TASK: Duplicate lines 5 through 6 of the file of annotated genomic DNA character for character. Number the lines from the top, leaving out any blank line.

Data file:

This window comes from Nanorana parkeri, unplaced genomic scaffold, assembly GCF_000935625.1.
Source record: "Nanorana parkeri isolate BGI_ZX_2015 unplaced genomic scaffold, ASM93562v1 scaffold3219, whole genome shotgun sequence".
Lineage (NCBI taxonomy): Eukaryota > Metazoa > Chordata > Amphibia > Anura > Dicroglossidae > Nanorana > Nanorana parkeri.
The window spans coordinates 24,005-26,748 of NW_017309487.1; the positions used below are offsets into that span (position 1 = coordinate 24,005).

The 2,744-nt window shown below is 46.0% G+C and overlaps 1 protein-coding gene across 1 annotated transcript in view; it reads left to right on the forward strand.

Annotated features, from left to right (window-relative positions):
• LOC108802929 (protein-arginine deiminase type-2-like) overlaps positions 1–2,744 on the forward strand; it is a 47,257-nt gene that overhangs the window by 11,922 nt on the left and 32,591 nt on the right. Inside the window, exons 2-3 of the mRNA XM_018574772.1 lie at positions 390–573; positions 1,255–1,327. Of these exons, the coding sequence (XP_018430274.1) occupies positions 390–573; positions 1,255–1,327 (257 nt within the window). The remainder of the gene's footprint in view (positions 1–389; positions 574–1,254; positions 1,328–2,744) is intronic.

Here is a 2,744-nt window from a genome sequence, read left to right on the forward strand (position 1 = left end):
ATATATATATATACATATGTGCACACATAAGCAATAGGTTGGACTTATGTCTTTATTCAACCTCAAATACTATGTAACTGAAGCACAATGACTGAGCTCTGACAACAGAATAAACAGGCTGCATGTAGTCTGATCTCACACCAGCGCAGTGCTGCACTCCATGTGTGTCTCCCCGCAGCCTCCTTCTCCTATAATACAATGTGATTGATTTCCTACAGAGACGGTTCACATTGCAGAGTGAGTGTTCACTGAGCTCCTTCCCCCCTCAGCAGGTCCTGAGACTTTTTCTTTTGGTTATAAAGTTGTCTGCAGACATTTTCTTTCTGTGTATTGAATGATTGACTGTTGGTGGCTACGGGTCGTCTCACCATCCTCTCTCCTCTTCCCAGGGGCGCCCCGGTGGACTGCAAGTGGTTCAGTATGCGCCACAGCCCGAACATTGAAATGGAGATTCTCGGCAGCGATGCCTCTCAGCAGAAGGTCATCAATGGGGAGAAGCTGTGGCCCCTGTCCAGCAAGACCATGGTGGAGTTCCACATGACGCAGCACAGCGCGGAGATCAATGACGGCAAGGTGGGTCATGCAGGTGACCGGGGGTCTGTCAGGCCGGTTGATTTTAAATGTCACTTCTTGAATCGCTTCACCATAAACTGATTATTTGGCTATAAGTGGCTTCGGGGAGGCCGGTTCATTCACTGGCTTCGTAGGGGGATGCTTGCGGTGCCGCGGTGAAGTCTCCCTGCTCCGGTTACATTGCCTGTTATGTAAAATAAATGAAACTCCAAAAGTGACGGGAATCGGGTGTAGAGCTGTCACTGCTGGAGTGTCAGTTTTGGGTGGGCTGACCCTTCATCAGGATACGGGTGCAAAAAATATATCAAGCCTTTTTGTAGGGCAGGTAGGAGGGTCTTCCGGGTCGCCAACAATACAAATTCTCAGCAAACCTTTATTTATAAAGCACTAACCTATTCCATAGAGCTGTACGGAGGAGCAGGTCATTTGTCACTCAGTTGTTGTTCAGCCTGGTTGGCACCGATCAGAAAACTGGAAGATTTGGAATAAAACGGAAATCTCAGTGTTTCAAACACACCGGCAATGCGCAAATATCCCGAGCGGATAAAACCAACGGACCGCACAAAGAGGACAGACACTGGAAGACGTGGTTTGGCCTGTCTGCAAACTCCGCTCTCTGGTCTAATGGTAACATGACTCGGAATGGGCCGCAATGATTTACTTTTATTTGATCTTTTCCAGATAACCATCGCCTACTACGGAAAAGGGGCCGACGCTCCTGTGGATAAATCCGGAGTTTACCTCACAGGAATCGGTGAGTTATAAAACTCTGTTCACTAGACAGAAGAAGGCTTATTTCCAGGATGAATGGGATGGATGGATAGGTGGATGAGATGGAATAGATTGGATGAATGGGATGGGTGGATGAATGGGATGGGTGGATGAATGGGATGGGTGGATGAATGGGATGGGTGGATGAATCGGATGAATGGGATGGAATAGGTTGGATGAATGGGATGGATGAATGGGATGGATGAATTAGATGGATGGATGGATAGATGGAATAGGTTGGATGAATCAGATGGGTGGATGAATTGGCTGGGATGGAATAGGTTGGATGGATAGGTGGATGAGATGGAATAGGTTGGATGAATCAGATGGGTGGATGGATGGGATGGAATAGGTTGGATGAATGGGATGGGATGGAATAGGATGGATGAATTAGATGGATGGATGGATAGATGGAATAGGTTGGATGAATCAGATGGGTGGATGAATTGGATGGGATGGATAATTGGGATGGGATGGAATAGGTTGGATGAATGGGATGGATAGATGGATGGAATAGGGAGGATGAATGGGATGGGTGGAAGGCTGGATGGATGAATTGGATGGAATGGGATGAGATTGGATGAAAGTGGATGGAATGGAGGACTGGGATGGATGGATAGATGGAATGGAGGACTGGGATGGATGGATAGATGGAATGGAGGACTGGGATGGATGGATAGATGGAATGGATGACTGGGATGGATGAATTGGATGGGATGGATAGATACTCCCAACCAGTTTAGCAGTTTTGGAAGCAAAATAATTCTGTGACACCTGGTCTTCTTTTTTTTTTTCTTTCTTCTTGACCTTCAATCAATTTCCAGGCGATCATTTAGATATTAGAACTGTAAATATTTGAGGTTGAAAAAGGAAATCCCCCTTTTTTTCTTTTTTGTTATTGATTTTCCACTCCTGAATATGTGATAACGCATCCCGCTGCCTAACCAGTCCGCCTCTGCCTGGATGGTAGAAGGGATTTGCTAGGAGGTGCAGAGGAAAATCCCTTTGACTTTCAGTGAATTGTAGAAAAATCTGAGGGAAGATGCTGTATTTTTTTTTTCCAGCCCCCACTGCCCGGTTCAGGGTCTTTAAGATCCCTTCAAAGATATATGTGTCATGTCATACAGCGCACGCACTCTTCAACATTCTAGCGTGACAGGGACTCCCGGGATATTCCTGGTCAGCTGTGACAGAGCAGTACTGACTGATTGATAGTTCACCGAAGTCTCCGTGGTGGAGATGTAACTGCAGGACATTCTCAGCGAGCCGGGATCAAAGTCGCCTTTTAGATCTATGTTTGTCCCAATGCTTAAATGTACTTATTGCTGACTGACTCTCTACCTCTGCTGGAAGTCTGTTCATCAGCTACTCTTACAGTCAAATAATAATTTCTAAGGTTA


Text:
The 2,744-nt window shown below is 46.0% G+C and overlaps 1 protein-coding gene across 1 annotated transcript in view; it reads left to right on the forward strand.

Annotated features, from left to right (window-relative positions):